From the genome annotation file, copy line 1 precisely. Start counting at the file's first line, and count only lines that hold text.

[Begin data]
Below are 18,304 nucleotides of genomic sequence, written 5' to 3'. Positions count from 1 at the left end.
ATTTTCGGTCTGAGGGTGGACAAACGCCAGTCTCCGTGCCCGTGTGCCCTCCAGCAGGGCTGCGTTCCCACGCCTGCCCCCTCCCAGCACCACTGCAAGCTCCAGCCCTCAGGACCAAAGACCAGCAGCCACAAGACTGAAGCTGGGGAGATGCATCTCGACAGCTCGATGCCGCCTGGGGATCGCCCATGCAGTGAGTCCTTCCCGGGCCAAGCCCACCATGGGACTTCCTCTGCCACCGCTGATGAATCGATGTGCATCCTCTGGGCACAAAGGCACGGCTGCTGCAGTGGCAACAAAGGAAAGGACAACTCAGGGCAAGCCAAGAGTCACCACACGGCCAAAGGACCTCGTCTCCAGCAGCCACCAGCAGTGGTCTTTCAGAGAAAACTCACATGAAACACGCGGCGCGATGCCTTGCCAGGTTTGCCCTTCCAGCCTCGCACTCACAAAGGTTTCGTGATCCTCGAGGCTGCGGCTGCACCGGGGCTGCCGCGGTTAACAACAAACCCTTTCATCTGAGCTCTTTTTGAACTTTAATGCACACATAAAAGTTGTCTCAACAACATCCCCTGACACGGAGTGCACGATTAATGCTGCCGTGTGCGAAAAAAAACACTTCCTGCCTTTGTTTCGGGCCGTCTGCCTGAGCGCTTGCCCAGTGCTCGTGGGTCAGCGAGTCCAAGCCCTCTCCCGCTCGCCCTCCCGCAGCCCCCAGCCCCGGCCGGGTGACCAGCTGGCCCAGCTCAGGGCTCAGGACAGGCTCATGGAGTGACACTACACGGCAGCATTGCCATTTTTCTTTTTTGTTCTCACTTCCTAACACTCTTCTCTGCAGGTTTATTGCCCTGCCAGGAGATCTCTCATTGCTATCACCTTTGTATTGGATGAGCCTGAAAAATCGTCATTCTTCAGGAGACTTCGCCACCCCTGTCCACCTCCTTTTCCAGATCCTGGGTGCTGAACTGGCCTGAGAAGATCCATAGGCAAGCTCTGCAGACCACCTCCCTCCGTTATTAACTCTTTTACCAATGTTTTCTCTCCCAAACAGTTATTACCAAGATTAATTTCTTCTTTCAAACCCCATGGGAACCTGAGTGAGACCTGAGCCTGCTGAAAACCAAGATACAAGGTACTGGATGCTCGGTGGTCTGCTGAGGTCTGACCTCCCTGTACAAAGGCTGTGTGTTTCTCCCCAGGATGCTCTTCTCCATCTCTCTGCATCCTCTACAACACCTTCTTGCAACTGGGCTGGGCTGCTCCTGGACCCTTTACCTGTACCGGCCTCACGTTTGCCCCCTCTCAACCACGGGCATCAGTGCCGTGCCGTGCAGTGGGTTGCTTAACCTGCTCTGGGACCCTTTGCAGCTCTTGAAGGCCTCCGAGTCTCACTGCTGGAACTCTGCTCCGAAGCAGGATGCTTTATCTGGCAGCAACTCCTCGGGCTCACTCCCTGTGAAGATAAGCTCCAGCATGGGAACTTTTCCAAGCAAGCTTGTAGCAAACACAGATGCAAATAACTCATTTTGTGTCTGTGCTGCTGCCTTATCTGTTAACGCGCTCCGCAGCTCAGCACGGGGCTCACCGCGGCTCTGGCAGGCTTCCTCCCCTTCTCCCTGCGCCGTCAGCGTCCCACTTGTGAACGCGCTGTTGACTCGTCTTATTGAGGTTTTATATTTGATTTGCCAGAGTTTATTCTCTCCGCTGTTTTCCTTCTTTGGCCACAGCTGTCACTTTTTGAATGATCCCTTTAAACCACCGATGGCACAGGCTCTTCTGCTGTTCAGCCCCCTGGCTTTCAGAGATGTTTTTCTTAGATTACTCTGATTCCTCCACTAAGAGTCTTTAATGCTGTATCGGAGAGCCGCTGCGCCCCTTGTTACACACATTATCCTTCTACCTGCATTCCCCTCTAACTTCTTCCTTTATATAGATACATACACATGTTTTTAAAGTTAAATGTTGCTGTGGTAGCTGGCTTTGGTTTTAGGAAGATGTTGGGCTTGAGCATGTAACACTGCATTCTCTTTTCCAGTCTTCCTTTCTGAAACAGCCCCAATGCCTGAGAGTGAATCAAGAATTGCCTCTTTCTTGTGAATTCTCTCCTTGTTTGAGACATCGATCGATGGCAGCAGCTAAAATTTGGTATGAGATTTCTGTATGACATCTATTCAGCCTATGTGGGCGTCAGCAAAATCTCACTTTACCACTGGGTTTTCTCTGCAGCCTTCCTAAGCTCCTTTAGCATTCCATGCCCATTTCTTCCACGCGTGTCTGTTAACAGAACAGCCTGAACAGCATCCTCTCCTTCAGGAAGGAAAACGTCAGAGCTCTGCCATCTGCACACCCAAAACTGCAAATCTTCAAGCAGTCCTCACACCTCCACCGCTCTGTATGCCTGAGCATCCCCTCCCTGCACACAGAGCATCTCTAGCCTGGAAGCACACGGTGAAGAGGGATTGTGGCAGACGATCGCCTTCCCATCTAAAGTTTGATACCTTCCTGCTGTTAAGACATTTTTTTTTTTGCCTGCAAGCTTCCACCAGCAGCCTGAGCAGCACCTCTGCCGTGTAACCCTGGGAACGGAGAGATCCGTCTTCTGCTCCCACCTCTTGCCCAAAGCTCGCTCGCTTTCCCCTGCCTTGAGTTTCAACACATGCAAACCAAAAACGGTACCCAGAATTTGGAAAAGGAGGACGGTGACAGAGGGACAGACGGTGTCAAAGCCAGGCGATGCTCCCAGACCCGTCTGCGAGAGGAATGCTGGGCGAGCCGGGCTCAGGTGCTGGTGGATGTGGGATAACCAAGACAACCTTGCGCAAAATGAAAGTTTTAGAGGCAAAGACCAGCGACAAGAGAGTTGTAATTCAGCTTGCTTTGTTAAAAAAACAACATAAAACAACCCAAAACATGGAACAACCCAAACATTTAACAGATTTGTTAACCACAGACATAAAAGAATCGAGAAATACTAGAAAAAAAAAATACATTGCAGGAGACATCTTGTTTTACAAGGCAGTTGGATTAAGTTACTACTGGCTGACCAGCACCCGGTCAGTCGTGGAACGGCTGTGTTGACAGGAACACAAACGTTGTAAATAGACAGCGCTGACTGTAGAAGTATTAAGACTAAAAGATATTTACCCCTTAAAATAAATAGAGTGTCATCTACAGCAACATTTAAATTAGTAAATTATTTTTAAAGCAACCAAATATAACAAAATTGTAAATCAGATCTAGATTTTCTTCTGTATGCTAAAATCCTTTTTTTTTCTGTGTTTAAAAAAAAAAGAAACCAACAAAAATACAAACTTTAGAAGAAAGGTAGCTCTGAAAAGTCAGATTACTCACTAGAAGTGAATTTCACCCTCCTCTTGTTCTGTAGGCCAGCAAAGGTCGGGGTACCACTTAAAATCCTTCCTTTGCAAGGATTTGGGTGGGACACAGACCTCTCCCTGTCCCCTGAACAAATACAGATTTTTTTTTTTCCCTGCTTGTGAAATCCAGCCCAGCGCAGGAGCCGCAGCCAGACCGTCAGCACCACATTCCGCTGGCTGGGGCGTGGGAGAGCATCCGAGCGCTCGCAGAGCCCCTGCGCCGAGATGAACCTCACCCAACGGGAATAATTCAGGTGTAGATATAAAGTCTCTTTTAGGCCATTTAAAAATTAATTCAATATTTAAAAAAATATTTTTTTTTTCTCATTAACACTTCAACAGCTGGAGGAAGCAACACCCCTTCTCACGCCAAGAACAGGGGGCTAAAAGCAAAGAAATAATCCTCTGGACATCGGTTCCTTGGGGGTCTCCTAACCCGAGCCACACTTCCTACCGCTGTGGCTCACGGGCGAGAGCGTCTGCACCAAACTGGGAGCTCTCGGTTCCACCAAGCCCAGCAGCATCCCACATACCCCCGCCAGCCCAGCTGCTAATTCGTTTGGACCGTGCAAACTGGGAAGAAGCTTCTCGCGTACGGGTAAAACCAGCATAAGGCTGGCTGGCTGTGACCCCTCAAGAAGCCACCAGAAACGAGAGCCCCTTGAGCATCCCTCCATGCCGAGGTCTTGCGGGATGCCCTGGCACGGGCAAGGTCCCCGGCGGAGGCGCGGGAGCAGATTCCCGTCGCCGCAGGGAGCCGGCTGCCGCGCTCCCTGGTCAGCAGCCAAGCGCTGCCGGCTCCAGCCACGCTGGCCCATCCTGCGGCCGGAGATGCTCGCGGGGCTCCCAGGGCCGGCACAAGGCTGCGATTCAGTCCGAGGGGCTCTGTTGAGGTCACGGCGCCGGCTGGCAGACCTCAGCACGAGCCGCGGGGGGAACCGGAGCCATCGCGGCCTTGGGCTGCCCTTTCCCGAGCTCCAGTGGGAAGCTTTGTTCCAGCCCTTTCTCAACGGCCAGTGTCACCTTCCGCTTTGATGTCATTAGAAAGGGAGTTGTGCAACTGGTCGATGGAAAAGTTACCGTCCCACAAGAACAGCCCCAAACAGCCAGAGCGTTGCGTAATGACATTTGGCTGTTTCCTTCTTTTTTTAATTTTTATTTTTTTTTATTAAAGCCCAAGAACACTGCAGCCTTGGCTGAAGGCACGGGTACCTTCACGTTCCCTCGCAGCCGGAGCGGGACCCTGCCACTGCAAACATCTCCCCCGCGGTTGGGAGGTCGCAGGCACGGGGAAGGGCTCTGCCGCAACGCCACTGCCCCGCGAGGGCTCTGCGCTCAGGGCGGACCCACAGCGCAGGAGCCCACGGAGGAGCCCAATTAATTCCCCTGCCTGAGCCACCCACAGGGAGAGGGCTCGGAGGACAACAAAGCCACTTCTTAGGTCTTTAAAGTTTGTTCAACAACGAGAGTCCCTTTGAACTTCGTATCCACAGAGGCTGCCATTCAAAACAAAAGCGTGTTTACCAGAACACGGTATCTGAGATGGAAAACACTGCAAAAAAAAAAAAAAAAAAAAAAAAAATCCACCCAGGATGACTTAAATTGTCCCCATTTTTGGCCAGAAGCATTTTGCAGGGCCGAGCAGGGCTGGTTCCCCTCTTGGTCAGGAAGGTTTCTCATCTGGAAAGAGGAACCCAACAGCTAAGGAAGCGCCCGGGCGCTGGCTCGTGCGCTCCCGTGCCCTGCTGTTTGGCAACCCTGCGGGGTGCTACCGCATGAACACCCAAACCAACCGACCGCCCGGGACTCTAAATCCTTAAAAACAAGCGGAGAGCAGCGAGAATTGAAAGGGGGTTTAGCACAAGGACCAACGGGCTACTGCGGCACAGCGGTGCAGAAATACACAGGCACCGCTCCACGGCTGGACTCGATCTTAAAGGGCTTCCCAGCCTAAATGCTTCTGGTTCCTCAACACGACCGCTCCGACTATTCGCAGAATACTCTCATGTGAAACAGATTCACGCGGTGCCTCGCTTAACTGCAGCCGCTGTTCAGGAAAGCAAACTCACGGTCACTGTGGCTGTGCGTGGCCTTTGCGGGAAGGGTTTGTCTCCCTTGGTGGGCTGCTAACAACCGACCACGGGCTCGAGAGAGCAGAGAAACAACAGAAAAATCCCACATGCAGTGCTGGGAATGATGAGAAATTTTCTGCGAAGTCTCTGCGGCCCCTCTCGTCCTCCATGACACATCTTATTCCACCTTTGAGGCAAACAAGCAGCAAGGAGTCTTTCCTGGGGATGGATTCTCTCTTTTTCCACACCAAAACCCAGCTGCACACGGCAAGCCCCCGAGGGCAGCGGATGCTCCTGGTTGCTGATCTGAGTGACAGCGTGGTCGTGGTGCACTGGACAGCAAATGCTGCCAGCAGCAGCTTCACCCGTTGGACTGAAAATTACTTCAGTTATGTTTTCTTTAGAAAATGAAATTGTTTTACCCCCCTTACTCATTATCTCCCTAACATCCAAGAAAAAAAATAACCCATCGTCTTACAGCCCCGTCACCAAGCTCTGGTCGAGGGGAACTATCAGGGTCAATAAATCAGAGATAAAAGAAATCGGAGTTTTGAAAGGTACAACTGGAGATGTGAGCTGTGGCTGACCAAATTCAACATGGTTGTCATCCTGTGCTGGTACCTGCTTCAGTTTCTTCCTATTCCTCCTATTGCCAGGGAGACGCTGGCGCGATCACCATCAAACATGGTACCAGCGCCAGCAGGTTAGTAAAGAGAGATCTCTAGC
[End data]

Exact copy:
Below are 18,304 nucleotides of genomic sequence, written 5' to 3'. Positions count from 1 at the left end.